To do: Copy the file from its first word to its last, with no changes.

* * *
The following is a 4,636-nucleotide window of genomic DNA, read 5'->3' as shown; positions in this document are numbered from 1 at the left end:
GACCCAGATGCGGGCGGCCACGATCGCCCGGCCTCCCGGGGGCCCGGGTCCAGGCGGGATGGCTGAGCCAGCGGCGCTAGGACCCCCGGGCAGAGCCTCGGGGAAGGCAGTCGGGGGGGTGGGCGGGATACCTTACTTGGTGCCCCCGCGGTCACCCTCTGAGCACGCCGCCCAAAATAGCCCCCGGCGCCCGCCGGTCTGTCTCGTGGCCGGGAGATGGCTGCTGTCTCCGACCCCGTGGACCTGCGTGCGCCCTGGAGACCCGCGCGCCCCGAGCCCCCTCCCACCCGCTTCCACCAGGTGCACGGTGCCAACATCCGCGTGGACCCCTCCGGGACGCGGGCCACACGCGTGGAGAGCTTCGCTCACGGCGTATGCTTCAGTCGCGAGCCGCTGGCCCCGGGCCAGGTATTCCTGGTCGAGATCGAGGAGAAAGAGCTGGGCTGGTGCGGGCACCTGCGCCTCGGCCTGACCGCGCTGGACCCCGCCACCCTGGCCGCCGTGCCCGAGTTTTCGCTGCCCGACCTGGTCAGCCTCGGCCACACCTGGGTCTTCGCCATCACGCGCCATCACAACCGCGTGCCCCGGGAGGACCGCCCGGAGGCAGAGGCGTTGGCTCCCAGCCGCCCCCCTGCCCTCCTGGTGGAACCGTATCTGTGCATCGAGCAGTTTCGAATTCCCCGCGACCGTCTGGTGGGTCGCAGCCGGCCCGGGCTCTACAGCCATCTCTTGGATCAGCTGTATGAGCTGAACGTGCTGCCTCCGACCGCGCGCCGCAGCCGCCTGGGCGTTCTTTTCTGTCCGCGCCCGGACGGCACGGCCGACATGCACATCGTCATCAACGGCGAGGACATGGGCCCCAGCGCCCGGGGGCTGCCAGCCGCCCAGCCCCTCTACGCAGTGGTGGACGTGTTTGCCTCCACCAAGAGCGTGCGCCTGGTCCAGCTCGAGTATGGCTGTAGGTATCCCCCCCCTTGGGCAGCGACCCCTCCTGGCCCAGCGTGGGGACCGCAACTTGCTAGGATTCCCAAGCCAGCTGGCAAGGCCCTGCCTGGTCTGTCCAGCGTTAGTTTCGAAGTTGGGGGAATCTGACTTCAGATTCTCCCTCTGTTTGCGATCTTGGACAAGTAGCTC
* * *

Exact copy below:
The following is a 4,636-nucleotide window of genomic DNA, read 5'->3' as shown; positions in this document are numbered from 1 at the left end:
GACCCAGATGCGGGCGGCCACGATCGCCCGGCCTCCCGGGGGCCCGGGTCCAGGCGGGATGGCTGAGCCAGCGGCGCTAGGACCCCCGGGCAGAGCCTCGGGGAAGGCAGTCGGGGGGGTGGGCGGGATACCTTACTTGGTGCCCCCGCGGTCACCCTCTGAGCACGCCGCCCAAAATAGCCCCCGGCGCCCGCCGGTCTGTCTCGTGGCCGGGAGATGGCTGCTGTCTCCGACCCCGTGGACCTGCGTGCGCCCTGGAGACCCGCGCGCCCCGAGCCCCCTCCCACCCGCTTCCACCAGGTGCACGGTGCCAACATCCGCGTGGACCCCTCCGGGACGCGGGCCACACGCGTGGAGAGCTTCGCTCACGGCGTATGCTTCAGTCGCGAGCCGCTGGCCCCGGGCCAGGTATTCCTGGTCGAGATCGAGGAGAAAGAGCTGGGCTGGTGCGGGCACCTGCGCCTCGGCCTGACCGCGCTGGACCCCGCCACCCTGGCCGCCGTGCCCGAGTTTTCGCTGCCCGACCTGGTCAGCCTCGGCCACACCTGGGTCTTCGCCATCACGCGCCATCACAACCGCGTGCCCCGGGAGGACCGCCCGGAGGCAGAGGCGTTGGCTCCCAGCCGCCCCCCTGCCCTCCTGGTGGAACCGTATCTGTGCATCGAGCAGTTTCGAATTCCCCGCGACCGTCTGGTGGGTCGCAGCCGGCCCGGGCTCTACAGCCATCTCTTGGATCAGCTGTATGAGCTGAACGTGCTGCCTCCGACCGCGCGCCGCAGCCGCCTGGGCGTTCTTTTCTGTCCGCGCCCGGACGGCACGGCCGACATGCACATCGTCATCAACGGCGAGGACATGGGCCCCAGCGCCCGGGGGCTGCCAGCCGCCCAGCCCCTCTACGCAGTGGTGGACGTGTTTGCCTCCACCAAGAGCGTGCGCCTGGTCCAGCTCGAGTATGGCTGTAGGTATCCCCCCCCTTGGGCAGCGACCCCTCCTGGCCCAGCGTGGGGACCGCAACTTGCTAGGATTCCCAAGCCAGCTGGCAAGGCCCTGCCTGGTCTGTCCAGCGTTAGTTTCGAAGTTGGGGGAATCTGACTTCAGATTCTCCCTCTGTTTGCGATCTTGGACAAGTAGCTC